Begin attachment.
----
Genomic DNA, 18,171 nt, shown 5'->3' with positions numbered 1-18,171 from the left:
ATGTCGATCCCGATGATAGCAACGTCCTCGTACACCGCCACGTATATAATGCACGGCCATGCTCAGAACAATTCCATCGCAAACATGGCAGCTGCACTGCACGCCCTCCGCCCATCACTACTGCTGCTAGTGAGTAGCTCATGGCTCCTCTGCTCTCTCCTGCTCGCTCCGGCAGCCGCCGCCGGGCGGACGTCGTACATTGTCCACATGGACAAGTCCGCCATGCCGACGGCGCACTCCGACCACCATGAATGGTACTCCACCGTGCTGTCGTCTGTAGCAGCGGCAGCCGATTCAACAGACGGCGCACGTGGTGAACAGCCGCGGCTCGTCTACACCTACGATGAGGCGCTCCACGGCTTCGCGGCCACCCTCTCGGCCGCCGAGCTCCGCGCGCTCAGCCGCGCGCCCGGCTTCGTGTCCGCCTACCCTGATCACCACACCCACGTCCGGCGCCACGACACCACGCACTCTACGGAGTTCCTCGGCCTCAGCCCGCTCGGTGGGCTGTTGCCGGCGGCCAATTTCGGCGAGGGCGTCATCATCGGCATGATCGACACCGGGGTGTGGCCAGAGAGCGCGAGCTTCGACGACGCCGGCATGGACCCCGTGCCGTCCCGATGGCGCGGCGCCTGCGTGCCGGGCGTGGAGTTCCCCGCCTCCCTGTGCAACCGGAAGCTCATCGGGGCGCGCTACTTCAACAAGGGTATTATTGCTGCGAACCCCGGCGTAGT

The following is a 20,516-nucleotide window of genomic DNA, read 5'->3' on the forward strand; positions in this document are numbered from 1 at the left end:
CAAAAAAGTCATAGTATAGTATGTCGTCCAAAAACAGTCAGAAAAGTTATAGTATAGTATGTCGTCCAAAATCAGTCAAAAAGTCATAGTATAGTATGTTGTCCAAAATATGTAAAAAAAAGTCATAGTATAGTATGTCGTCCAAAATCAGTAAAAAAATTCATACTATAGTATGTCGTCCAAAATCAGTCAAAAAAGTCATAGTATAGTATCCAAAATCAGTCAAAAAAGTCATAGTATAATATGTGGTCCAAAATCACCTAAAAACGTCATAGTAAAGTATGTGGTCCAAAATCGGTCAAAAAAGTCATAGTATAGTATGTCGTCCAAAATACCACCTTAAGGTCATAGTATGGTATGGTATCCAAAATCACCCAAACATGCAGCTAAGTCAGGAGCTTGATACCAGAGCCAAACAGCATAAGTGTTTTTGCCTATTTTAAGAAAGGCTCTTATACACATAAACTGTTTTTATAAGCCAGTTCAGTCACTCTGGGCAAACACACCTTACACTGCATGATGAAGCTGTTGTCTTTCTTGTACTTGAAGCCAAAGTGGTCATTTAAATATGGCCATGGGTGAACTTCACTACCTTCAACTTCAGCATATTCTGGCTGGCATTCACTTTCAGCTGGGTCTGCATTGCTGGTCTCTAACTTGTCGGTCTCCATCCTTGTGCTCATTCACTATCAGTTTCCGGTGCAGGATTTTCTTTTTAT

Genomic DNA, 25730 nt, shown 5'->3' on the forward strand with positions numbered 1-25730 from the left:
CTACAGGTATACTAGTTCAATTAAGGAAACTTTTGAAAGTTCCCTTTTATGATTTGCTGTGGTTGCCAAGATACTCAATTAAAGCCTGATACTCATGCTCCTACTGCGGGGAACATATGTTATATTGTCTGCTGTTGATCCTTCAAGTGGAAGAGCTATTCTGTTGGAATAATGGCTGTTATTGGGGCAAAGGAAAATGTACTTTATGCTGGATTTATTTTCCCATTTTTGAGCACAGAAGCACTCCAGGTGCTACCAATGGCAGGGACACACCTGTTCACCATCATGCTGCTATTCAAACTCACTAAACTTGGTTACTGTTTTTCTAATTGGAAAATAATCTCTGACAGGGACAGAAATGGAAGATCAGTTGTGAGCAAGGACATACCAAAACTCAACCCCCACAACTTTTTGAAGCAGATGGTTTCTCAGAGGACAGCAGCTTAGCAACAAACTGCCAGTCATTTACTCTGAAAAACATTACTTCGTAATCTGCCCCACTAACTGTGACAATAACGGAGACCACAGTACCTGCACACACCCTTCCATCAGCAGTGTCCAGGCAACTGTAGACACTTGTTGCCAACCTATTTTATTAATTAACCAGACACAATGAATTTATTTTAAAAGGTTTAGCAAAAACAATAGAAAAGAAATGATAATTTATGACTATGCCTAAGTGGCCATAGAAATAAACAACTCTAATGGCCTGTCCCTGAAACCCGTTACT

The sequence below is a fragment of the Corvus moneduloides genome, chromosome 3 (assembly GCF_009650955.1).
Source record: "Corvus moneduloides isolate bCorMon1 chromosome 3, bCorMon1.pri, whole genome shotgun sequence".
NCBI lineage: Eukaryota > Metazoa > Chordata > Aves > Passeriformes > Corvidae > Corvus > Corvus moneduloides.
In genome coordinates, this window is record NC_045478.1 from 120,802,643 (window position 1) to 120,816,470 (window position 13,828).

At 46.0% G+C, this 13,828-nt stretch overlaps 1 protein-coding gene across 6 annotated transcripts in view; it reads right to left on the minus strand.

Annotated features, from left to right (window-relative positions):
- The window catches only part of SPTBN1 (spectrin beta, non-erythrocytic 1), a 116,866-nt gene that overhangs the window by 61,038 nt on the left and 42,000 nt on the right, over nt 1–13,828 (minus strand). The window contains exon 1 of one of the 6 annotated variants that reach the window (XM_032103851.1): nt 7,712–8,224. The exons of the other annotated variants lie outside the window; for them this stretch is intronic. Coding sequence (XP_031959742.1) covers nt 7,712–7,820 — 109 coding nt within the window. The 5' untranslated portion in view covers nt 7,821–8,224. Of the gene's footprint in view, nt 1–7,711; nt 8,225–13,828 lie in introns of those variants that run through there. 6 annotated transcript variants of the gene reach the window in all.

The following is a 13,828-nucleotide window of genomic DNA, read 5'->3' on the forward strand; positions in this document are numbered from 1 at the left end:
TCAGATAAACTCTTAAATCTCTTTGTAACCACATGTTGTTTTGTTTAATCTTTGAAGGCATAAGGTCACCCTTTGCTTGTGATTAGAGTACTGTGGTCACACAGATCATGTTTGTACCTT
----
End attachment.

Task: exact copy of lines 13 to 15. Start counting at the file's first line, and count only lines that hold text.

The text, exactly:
- The window catches only part of SPTBN1 (spectrin beta, non-erythrocytic 1), a 116,866-nt gene that overhangs the window by 61,038 nt on the left and 42,000 nt on the right, over nt 1–13,828 (minus strand). The window contains exon 1 of one of the 6 annotated variants that reach the window (XM_032103851.1): nt 7,712–8,224. The exons of the other annotated variants lie outside the window; for them this stretch is intronic. Coding sequence (XP_031959742.1) covers nt 7,712–7,820 — 109 coding nt within the window. The 5' untranslated portion in view covers nt 7,821–8,224. Of the gene's footprint in view, nt 1–7,711; nt 8,225–13,828 lie in introns of those variants that run through there. 6 annotated transcript variants of the gene reach the window in all.

The following is a 13,828-nucleotide window of genomic DNA, read 5'->3' on the forward strand; positions in this document are numbered from 1 at the left end:
TCAGATAAACTCTTAAATCTCTTTGTAACCACATGTTGTTTTGTTTAATCTTTGAAGGCATAAGGTCACCCTTTGCTTGTGATTAGAGTACTGTGGTCACACAGATCATGTTTGTACCTT